The layman’s guide to Bitcoin and the Blockchain
The one thing that makes economics hard to understand is that there is no such thing as money. Money is just an item for trade — valuable paper, or a valuable transaction. Nothing actually has a fixed or defined concrete value. Value is a completely abstract idea. A five dollar bill is literally just a piece of green paper. We’ve just inherently developed the idea of its value because we regularly trade it in for items we believe to be worth 5 dollars.
Background: Centralized Institutions
You may have heard about the 2008 financial crisis. What you probably don’t know is that the global financial impact was magnified by excessive risk taking by banks.
Banks, legally, were only required to actually hold 10% of your money in liquid assets. A liquid asset is anything that can be transferred easily: cash and stocks? Sure. But a house? Not exactly.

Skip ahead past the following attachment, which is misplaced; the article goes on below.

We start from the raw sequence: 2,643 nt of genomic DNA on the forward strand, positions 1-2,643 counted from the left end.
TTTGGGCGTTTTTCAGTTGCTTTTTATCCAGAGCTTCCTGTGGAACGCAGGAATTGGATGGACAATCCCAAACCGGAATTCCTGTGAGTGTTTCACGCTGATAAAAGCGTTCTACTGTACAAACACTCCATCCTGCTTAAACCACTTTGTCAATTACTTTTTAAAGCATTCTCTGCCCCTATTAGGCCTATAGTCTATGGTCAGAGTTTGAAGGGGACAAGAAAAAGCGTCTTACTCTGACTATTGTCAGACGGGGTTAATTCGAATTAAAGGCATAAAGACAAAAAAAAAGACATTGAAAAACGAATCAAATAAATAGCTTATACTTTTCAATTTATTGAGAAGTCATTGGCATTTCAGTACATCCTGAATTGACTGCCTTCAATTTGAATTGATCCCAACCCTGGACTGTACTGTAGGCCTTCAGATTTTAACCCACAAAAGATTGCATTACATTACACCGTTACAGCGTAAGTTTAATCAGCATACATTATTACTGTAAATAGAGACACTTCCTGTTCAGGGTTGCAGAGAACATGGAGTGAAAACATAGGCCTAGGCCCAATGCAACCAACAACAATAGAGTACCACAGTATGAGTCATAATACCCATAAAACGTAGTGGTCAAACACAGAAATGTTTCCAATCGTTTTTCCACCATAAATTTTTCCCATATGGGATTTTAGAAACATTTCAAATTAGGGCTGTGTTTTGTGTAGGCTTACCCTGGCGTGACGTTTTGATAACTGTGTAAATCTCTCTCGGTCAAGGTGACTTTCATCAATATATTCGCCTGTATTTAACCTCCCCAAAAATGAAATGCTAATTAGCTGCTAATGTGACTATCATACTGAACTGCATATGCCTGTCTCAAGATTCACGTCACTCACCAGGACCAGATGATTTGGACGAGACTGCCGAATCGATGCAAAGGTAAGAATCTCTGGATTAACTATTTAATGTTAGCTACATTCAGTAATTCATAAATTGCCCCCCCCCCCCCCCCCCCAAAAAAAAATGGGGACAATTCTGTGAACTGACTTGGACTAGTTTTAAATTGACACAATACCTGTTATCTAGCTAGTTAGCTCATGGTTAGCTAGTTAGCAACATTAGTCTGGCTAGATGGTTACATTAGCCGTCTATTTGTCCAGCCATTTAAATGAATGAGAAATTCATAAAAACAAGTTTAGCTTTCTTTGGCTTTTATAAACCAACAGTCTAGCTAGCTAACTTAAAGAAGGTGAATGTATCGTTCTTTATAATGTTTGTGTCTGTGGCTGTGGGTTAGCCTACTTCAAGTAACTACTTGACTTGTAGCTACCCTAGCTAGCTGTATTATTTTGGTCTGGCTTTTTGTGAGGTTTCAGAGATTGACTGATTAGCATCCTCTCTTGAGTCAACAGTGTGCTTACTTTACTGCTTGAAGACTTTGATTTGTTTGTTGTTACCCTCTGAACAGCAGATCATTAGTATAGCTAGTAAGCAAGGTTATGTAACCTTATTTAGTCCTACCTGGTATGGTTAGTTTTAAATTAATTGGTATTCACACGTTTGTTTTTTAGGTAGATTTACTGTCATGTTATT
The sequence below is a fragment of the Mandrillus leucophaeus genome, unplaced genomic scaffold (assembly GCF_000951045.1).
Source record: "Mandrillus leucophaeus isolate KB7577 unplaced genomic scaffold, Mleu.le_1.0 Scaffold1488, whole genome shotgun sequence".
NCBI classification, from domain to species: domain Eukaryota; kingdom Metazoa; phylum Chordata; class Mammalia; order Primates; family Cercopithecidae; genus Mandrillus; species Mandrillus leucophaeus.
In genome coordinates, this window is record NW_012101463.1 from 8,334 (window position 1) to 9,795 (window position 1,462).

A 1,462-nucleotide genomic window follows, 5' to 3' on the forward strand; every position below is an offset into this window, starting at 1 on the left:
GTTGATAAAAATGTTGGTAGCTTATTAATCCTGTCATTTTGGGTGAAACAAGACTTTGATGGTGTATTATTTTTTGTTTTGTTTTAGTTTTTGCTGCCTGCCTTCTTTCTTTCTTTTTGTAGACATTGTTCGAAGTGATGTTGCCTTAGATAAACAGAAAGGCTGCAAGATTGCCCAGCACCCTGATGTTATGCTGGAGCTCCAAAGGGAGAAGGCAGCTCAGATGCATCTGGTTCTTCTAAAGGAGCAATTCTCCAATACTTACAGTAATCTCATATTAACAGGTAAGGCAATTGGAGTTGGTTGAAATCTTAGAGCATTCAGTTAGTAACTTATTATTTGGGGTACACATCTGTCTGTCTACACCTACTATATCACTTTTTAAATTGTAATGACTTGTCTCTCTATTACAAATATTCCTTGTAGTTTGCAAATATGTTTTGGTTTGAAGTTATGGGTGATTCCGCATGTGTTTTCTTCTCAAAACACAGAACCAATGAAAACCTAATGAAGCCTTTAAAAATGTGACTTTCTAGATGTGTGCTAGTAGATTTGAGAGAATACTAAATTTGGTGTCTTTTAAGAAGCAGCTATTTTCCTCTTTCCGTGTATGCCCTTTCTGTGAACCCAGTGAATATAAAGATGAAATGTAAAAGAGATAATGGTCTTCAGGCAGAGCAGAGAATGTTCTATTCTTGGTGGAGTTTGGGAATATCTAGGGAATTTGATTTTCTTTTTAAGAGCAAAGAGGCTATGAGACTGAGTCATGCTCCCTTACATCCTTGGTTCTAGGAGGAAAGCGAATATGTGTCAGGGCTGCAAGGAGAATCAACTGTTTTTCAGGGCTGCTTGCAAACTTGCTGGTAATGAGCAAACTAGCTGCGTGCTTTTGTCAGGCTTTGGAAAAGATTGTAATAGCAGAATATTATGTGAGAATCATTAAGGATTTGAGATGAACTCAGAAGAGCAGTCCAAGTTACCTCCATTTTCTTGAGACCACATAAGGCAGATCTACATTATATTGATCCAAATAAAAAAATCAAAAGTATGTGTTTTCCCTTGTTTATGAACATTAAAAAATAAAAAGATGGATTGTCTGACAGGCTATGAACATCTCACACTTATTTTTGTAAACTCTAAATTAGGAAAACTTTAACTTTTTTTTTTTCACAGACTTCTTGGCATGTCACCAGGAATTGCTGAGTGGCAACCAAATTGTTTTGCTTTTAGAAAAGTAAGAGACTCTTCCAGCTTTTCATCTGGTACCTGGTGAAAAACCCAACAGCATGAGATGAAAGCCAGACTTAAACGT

So every time you put in 10 million dollars in to the bank, they’d only have 1 million out of the 10 you gave them in cash. The other 9 they’d use for investing and other purposes — they’d put it in assets that would grow in value over time. The reason they’re able to give you back 5 million when you ask for it is because there’s some other guy who’s put 100 million in the bank, so the bank has that 10 million from that guy’s money to take from to give to you. At the point where they have less than 10% total, they’re required to liquidate (read: move to cash) enough of their assets to abide by the 10% rule. (Note: the legal requirement is that the bank must keep 10% of their total deposited assets, among all their customers).